Impact of the Beta-Glucan Test on Management of Intensive Care Unit Patients at Risk for Invasive Candidiasis

Details

Serval ID
serval:BIB_4BEDA4FB01DB
Type
Article: article from journal or magazin.
Collection
Publications
Institution
Title
Impact of the Beta-Glucan Test on Management of Intensive Care Unit Patients at Risk for Invasive Candidiasis
Journal
Journal of Clinical Microbiology
Author(s)
Kritikos Antonios, Poissy Julien, Croxatto Antony, Bochud Pierre-Yves, Pagani Jean-Luc, Lamoth Frederic
ISSN
0095-1137
1098-660X
ISSN-L
0095-1137
Publication state
Published
Issued date
01/04/2020
Peer-reviewed
Oui
Editor
Hanson Kimberly E.
Volume
58
Number
6
Pages
e01996-19
Language
english
Notes
Publication types: Journal Article
Publication Status: epublish
Abstract
The 1,3-beta-d-glucan (BDG) test is used for the diagnosis of invasive candidiasis (IC) in intensive care units (ICUs). However, its utility for patient management is unclear. This study assessed the impact of BDG test results on therapeutic decisions. This was a single-center observational study conducted in an ICU over two 6-month periods. All BDG test requests for the diagnosis of IC were analyzed. Before the second period, the ICU physicians received a pocket card instruction (algorithm) for targeted BDG testing in high-risk patients. The performance of the BDG test for IC diagnosis was assessed, as well as its impact on antifungal (AF) prescription. Overall, 72 patients had ≥1 BDG test, and 14 (19%) patients had an IC diagnosis. The BDG test results influenced therapeutic decisions in 41 (57%) cases. The impact of the BDG test was positive in 30 (73%) of them, as follows: AF abstention/interruption following a negative BDG result (n = 27), and AF initiation/continuation triggered by a positive BDG test result and subsequently confirmed IC (n = 3). In 10 (24%) cases, a positive BDG test result resulted in AF initiation/continuation with no further evidence of IC. A negative BDG result and AF abstention with subsequent IC diagnosis were observed in one case. The positive predictive value (PPV) of BDG was improved if testing was restricted to the algorithm's indications (80% versus 36%, respectively). However, adherence to the algorithm was low (26%), and no benefit of the intervention was observed. The BDG result had an impact on therapeutic decisions in more than half of the cases, which consisted mainly of safe AF interruption/abstention. Targeted BDG testing in high-risk patients improves PPV but is difficult to achieve in ICU.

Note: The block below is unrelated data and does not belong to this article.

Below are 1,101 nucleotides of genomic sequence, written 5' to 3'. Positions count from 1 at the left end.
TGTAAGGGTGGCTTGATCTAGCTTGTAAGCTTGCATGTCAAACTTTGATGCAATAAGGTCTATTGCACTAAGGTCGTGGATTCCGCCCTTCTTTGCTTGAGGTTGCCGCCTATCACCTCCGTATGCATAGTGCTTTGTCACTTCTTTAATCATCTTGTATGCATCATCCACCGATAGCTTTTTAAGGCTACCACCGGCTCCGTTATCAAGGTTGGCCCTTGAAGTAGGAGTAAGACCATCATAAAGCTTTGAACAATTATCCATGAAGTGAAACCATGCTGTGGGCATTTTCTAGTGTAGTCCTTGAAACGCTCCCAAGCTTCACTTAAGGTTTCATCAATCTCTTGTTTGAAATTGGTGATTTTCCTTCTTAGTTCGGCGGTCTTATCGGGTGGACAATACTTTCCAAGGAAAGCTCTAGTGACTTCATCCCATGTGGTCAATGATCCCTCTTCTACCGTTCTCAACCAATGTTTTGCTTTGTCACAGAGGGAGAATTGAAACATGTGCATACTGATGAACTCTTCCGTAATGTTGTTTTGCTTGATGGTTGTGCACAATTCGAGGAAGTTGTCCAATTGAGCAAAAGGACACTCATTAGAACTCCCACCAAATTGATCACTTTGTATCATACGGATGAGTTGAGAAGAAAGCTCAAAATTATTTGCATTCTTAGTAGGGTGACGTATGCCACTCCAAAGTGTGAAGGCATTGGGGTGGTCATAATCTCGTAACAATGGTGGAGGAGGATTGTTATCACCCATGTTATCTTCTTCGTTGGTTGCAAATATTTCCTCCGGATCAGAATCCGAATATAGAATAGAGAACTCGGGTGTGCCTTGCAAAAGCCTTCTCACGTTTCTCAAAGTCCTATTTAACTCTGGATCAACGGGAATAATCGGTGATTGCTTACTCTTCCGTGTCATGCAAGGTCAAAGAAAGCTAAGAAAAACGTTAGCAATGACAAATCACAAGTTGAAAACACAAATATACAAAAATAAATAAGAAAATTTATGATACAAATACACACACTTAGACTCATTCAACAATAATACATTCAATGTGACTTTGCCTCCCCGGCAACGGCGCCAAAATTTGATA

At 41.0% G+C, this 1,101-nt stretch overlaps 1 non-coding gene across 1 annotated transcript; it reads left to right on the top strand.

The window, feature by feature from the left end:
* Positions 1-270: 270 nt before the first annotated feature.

Keywords
Microbiology (medical)
Pubmed
Web of science
Create date
04/04/2020 16:24
Last modification date
18/11/2020 7:24
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